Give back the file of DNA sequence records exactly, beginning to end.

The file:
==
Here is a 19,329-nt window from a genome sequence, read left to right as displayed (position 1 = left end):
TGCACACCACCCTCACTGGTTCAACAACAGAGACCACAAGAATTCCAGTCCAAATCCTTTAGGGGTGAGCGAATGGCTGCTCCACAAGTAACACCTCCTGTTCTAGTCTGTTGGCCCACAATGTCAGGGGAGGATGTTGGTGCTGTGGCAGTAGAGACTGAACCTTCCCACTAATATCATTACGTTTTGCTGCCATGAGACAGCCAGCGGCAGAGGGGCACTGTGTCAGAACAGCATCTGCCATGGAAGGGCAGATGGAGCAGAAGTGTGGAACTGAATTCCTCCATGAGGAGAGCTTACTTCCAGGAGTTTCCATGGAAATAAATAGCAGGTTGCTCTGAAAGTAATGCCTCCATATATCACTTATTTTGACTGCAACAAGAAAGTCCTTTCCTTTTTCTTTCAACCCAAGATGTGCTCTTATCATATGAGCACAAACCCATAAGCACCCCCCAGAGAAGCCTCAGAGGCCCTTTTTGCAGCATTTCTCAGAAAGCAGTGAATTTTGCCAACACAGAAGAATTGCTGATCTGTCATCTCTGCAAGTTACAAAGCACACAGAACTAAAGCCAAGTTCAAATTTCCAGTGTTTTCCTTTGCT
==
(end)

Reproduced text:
Here is a 19,329-nt window from a genome sequence, read left to right as displayed (position 1 = left end):
TGCACACCACCCTCACTGGTTCAACAACAGAGACCACAAGAATTCCAGTCCAAATCCTTTAGGGGTGAGCGAATGGCTGCTCCACAAGTAACACCTCCTGTTCTAGTCTGTTGGCCCACAATGTCAGGGGAGGATGTTGGTGCTGTGGCAGTAGAGACTGAACCTTCCCACTAATATCATTACGTTTTGCTGCCATGAGACAGCCAGCGGCAGAGGGGCACTGTGTCAGAACAGCATCTGCCATGGAAGGGCAGATGGAGCAGAAGTGTGGAACTGAATTCCTCCATGAGGAGAGCTTACTTCCAGGAGTTTCCATGGAAATAAATAGCAGGTTGCTCTGAAAGTAATGCCTCCATATATCACTTATTTTGACTGCAACAAGAAAGTCCTTTCCTTTTTCTTTCAACCCAAGATGTGCTCTTATCATATGAGCACAAACCCATAAGCACCCCCCAGAGAAGCCTCAGAGGCCCTTTTTGCAGCATTTCTCAGAAAGCAGTGAATTTTGCCAACACAGAAGAATTGCTGATCTGTCATCTCTGCAAGTTACAAAGCACACAGAACTAAAGCCAAGTTCAAATTTCCAGTGTTTTCCTTTGCT